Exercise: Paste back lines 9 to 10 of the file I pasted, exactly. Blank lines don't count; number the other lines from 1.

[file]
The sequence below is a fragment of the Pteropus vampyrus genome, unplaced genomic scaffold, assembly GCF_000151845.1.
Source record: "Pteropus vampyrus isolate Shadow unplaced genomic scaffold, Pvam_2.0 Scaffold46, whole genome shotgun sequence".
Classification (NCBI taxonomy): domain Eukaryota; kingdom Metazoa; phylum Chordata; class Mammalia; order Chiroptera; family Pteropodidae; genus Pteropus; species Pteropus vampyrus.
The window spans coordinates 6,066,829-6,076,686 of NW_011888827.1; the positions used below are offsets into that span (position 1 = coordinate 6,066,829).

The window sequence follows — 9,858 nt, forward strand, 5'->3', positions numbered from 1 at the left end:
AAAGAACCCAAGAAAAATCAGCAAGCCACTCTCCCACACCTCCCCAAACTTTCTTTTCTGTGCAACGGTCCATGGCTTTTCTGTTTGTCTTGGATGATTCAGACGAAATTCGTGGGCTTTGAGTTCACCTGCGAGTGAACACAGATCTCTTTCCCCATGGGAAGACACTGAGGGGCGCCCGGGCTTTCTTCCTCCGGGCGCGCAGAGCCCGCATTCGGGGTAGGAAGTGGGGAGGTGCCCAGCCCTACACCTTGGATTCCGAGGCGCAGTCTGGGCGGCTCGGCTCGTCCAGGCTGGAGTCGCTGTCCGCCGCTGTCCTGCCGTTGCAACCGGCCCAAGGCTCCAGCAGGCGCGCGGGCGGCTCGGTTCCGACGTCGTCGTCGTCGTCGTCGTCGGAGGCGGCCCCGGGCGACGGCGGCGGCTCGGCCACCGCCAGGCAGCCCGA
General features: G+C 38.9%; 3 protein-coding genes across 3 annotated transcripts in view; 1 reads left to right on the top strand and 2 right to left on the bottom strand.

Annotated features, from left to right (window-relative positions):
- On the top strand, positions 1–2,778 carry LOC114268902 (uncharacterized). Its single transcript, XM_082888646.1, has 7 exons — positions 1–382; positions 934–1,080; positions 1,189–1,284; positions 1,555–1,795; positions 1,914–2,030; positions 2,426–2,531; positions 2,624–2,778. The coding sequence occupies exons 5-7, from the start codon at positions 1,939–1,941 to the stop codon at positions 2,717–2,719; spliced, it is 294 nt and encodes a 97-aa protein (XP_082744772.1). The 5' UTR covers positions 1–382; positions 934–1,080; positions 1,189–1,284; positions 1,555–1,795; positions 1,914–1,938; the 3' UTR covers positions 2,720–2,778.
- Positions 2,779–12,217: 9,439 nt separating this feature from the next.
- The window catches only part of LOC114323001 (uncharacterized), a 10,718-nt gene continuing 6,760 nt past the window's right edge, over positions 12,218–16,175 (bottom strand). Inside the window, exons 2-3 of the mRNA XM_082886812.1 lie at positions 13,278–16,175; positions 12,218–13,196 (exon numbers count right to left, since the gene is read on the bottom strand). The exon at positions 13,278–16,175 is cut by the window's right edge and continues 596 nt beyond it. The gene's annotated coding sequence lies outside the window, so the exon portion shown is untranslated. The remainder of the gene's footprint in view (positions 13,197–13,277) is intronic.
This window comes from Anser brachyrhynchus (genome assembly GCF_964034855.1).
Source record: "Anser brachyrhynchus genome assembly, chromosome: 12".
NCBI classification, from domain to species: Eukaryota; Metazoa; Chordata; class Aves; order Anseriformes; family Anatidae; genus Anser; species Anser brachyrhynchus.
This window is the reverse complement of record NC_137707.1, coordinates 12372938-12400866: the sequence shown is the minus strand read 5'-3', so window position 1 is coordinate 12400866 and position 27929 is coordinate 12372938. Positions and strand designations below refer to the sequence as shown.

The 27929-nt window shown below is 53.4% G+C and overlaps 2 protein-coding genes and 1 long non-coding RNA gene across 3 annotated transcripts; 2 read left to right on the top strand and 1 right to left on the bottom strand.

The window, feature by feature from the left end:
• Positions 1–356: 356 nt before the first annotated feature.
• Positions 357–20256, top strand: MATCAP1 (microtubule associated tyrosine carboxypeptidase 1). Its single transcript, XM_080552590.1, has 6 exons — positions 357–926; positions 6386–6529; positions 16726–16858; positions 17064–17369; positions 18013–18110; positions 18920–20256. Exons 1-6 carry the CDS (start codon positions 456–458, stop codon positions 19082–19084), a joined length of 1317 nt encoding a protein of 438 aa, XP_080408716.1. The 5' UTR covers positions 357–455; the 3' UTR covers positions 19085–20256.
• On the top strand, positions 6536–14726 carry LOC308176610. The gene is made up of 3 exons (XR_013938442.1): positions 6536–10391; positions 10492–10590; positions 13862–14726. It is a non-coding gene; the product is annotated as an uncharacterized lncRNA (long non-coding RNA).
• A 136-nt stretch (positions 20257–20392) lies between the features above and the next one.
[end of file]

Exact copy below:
- On the top strand, positions 1–2,778 carry LOC114268902 (uncharacterized). Its single transcript, XM_082888646.1, has 7 exons — positions 1–382; positions 934–1,080; positions 1,189–1,284; positions 1,555–1,795; positions 1,914–2,030; positions 2,426–2,531; positions 2,624–2,778. The coding sequence occupies exons 5-7, from the start codon at positions 1,939–1,941 to the stop codon at positions 2,717–2,719; spliced, it is 294 nt and encodes a 97-aa protein (XP_082744772.1). The 5' UTR covers positions 1–382; positions 934–1,080; positions 1,189–1,284; positions 1,555–1,795; positions 1,914–1,938; the 3' UTR covers positions 2,720–2,778.
- Positions 2,779–12,217: 9,439 nt separating this feature from the next.